Advertisement

Home / India / Deaths due to coronavirus have to be certified as Covid deaths, says Centre

Govt warns doctors against non-compliance

Deaths due to coronavirus have to be certified as Covid deaths, says Centre

Government unable to pay Rs 4 lakh ex-gratia to victims’ kin
A discrepancy in death figures  has been seen in Madhya Pradesh, Andhra Pradesh, Tamil Nadu, Karnataka and Delhi.

Our Bureau, Agencies   |   New Delhi   |   Published 20.06.21, 02:36 PM

The Centre in an affidavit to the Supreme Court has said that all deaths due to coronavirus, regardless of where they happened, should be certified as Covid deaths and warned of action against doctors who do not comply with the rule.

In the 183-page affidavit filed late on Saturday night, the Centre made changes to the present rule of certifying deaths that only take place in hospitals as Covid deaths, and not the ones that happened anywhere else. The decision comes after reports showed  huge discrepancy in death figures in at least six states, with figures running to lakhs.

Advertisement

A discrepancy in death figures from this year and in the past has been seen in Madhya Pradesh, Andhra Pradesh, Tamil Nadu, Karnataka, and Delhi, according to a report by ndtv.com.

On Saturday, figures from Bihar showed close to 75,000 people died in the state of unexplained causes in the first five months of this year, while the state toll stands at 7,717. This data was obtained from the state's Civil Registration System.

The Centre also clarified in the affidavit that it won’t be able to pay Rs 4 lakh ex-gratia to kin of people who lost their lives to coronavirus as it would put states in an unbearable financial burden.

The government’s move came after families who lost their loved ones to Covid said in a plea that they were missing out on compensation already paid by some states as death certificates of victims do not mention Covid as cause of death.

“Death certificates say death due to lung problems and heart issues. Families of victims have to rush from pillar to post. Is there any uniform policy on issuing death certificates to Corona victims? Or are there any guidelines,” the Supreme Court had asked the Centre in a notice.

The government’s move comes at a time when several states have seen massive unaccounted death numbers, giving rise to queries on whether they are undercounting their Covid victims.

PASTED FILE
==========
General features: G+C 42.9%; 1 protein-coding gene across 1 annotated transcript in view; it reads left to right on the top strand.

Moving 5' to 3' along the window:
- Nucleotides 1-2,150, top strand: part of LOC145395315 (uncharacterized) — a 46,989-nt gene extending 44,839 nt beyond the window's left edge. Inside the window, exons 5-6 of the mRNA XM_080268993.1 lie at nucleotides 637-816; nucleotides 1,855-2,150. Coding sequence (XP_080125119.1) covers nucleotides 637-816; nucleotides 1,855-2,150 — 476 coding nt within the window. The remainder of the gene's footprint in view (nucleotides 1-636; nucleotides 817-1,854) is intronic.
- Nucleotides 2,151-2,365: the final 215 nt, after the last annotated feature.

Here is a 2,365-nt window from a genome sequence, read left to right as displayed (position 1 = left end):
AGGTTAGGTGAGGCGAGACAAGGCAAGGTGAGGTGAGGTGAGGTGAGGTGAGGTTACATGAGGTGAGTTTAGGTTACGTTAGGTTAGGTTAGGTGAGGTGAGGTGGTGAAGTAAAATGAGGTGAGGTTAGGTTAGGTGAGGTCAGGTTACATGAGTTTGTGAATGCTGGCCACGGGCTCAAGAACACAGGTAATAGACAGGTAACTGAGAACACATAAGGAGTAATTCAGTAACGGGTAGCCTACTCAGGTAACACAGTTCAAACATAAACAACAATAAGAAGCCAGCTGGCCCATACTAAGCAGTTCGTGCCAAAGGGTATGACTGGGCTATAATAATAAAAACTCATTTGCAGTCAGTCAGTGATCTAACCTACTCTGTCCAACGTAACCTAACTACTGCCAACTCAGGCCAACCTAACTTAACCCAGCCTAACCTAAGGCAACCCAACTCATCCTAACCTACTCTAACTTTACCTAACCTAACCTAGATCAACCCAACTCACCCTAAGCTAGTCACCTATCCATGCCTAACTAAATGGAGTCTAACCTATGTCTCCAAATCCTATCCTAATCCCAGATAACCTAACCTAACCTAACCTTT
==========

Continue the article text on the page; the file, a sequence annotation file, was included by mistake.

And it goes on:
According to the report by ndtv.com, Maharashtra has been recounting its Covid death numbers to reflect data that came in with some lapse of time. Data from just 12 days resulted in the state's overall Covid-related deaths zooming by over 8,800. The state has the highest deaths in the country with over 1.17 lakh victims.

A similar case happened when Bihar revisited its Covid deaths that resulted in an addition of 3,951 fatalities to its toll. The Patna High Court on Saturday pulled up the Nitish Kumar government, observing that Bihar government's reluctance to put the state's Covid death toll in the public domain is uncalled for.

"For whatever reasons, the state government is most reluctant to put the Covid death toll in the public domain.

"In our considered view, the resistance is uncalled for, for such action is neither protected by any law nor is in consonance with settled principles of good governance," the court said.

It said that transparency is the hallmark of good governance, more so in today's era when both the Centre and the state are committed to making Digital India and National Data Sharing and Accessibility Policy (NDSAP), 2012 a success.

"As simple as it can be, the issue is whether more than 10 crore people of Bihar have the right to know, on a digital platform, the number of deaths that occurred in the state during Covid-19 and whether the government has a corresponding duty to disclose either voluntarily or as mandated by law," the court said.

India has so far reported 3,86,713 Covid deaths, which is likely to increase during an impending third wave.



Advertisement
Advertisement
Mobile Article Page Banner
Advertisement
 
 
 
Copyright © 2020 The Telegraph. All rights reserved.